Thinking about the downsides of wind energy, it's important to separate out the things that can be objectively determined from those that cannot. For example, things like the number of birds unfortunately killed can be quantified and placed in context against the number of birds killed by fossil fuels and other dangers, vehicles and buildings. Visual impact and shadow flicker can be predicted. And noise levels are measurable and can be placed in context alongside road noise and so on. Subjective things are how many bird deaths are acceptable, whether or not a person likes how wind turbines look and whether or not, if you can hear it, the noise is annoying to you. These subjective things are debatable and ought to be discussed.

This brings us back to the stories that are told about wind energy in the media.

Those that make wind turbines, develop or finance wind farms or sell electricity sometimes use wind turbines as moral symbols, telling a story about how the organisation is on the right side of history. Fossil fuel companies tell stories, using images of wind turbines to associate themselves with a better future. These stories seem to make progressive disagreement impossible - they are so virtuous! These representations do a disservice to everybody, making a pragmatic tool into a symbol for the claimed progressive values of corporations. Companies are never in themselves moral and wind energy, although objectively a positive and environmentally sound technology, has some flaws.

Telling pious stories without mentioning financial motivations or the downsides of the technology treads the narrow path that separates honesty from dishonesty.

Against wind energy, you find those who perceive their financial interests to be threatened by wind and those who dislike looking at machines that they do not benefit from. Wind turbines are presented as useless, environmentally damaging and expensive. All of these charges are inaccurate to different degrees. Since wind turbines have been appropriated by their political or business opponents as symbols of progressive values, the easiest angle for attack is to denounce wind turbines for exactly the same reason - they symbolise the things that modern conservatives dislike. These groups fund attack advertisements that associate wind energy with the lightning rods of conservative ire, progressive politics and change. That proponents are most often in it for the money or that wind turbines have some flaws are truths that those against wind can highlight. And rightly so.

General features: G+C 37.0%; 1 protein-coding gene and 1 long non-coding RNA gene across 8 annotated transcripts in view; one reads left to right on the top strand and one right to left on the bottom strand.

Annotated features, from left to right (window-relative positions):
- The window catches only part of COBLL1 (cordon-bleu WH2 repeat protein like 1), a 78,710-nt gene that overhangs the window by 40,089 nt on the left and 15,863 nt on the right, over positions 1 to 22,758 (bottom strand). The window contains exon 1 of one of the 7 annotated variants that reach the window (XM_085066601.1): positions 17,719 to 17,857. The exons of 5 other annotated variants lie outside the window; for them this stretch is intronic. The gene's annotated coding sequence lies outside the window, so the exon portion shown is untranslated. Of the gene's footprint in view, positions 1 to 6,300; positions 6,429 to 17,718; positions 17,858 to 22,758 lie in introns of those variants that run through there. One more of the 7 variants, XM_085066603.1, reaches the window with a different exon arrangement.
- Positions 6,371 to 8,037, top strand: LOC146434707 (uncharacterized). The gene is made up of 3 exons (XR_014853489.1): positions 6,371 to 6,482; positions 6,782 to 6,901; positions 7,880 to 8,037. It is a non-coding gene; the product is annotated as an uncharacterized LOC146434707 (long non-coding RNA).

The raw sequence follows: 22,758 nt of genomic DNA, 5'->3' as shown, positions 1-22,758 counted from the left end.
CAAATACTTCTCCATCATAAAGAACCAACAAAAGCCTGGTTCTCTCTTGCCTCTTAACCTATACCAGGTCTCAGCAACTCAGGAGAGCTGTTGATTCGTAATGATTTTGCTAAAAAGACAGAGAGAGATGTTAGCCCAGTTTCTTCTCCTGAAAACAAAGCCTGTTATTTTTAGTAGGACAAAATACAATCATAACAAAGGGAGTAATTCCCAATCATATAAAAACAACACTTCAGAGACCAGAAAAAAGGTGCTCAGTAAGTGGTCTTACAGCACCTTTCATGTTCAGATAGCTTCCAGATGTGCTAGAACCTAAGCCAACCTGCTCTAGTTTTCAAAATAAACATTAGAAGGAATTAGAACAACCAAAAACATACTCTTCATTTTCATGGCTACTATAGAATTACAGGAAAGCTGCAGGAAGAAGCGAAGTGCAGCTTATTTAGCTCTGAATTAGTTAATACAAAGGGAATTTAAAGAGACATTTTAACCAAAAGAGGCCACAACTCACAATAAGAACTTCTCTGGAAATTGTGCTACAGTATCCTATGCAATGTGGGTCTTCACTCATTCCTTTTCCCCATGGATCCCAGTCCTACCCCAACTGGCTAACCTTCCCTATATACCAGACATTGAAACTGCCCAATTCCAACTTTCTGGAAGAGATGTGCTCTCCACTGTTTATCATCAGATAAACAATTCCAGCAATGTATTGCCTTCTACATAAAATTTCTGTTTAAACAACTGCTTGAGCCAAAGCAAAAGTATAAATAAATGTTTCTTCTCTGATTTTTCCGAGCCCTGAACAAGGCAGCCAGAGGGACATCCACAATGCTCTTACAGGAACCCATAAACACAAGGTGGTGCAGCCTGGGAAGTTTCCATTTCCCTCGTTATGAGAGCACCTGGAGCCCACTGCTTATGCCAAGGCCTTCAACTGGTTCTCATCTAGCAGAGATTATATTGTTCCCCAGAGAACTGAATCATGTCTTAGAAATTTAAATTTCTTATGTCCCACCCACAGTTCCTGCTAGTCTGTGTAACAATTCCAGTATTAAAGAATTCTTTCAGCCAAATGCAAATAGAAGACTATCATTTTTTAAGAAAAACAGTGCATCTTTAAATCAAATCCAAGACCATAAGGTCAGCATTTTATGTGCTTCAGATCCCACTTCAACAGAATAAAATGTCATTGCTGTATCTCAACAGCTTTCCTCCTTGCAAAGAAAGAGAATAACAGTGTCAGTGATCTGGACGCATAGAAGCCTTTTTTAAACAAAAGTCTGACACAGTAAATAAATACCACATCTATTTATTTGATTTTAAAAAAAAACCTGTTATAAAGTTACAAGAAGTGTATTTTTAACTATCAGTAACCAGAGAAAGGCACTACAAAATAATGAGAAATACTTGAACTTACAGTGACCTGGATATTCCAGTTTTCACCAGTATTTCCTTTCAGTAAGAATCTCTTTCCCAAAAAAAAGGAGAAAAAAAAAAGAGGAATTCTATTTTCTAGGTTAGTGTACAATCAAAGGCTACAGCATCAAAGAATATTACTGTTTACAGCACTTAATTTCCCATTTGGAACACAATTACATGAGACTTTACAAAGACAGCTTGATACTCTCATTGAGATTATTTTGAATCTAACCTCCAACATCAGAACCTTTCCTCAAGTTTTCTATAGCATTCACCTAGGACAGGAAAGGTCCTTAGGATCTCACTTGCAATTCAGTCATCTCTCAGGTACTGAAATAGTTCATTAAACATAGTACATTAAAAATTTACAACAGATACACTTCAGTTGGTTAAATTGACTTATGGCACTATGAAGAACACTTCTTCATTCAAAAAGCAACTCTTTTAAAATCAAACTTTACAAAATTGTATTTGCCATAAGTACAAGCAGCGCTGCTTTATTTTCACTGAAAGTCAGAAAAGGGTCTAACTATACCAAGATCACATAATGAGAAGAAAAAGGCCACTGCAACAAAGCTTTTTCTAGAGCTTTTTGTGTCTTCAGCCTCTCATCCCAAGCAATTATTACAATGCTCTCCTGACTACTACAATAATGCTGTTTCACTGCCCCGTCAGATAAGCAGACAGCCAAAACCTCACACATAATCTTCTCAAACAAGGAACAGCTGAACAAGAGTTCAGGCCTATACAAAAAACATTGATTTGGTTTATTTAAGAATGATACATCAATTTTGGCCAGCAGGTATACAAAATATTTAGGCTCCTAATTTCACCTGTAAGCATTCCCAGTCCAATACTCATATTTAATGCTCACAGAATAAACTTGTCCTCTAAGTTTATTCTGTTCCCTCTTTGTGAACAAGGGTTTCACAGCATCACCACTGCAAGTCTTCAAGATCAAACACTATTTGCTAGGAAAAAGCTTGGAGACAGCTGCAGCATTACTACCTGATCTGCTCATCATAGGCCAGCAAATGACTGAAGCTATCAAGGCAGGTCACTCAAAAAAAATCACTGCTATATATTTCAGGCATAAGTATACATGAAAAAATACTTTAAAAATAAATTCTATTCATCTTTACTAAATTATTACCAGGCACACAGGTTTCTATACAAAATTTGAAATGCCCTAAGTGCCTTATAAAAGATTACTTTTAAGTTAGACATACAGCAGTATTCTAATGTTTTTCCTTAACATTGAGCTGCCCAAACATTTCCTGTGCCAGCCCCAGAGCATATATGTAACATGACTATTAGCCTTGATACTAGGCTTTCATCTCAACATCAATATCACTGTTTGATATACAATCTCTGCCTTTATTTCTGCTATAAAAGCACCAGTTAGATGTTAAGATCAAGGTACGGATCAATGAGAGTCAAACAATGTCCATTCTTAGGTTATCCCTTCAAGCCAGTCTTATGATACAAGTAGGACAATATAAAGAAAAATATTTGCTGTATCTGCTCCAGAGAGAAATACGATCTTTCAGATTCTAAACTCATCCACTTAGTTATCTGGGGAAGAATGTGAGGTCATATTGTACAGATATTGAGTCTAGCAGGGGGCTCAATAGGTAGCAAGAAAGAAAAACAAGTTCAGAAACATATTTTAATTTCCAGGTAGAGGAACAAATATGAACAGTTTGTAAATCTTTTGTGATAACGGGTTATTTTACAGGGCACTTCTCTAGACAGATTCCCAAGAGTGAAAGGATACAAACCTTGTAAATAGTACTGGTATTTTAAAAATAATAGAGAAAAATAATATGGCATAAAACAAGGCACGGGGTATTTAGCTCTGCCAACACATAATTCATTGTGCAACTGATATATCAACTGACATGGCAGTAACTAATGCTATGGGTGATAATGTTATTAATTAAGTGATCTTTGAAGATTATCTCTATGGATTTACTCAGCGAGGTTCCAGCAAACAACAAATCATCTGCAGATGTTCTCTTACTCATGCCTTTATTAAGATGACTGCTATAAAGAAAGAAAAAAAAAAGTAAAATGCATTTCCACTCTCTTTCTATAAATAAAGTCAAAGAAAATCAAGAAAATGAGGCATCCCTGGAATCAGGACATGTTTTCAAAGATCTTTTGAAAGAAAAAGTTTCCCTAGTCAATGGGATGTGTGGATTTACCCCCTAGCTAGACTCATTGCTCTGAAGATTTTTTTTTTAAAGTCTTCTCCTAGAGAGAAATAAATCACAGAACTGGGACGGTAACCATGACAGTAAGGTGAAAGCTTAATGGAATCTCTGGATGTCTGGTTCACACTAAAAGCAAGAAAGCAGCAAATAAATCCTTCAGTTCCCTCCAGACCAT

It looks like the polarisation or politicisation of wind energy is often driven by those with selfish interests.

Who would have thought?

There's a nice harmony here with problems in technology. That technology is tightly interwoven with capitalism is as true in large-scale wind energy as it is for online services.

Ultimately, many of these narrative problems seem to stem from this.

One sad outcome is that people receive their information about wind energy from partisan media; it's easy for people to decide about wind energy for political, not pragmatic reasons. If the only information coming from media are the extreme messages from the for and against camps, then people tend to align themselves in one of two rather extreme positions, as if they are both equally valid or as if there is no room for nuance.

While it's often developers and utilities that come to mind as the major stakeholders in wind development, people are affected by wind turbines in many ways.

Wind turbines go towards reducing greenhouse gas emissions, securing a supply of electricity and reducing the costs of electricity, financial, environmental and social. They harness an indigenous source of energy. For this reason, everybody has a stake. Further, wind can be deployed at all scales. It's possible for local communities to benefit from their own wind turbines, creating a decentralised grid. And it's true that those living close to a wind farm must look at the wind turbines every day and must hear any noise they make; these people must be included in conversations about building a wind turbine from the start.

There are so many stories to tell around these ideas. One wonderful example of a positive wind turbine development is the machine in Dundalk IT. It's a Vestas V52 and it provides a significant proportion of the electricity used on campus. Built in 2005 with almost universal local support, it's a testament to the importance of community involvement and a desire to build a better future for the town.

The Economist ran a nice article recently about how farmers in Texas, despite often conservative leanings, are installing wind turbines with enthusiasm. The machines work well and make sense economically and environmentally. Looking at things pragmatically, separated out from politics, wind energy makes sense for them. It doesn't require them to renounce their beliefs or embrace progressive politics. This is a good thing for everybody.

Wind energy is a tool, not a symbol of politics or moral righteousness. Like all the best technologies, it does more right than wrong and it helps get us on a trajectory for a better future, for all of us.

It works well in the right place, it's cheap, it's clean and it's renewable. That's enough!

This page was last rendered on June 29, 2023.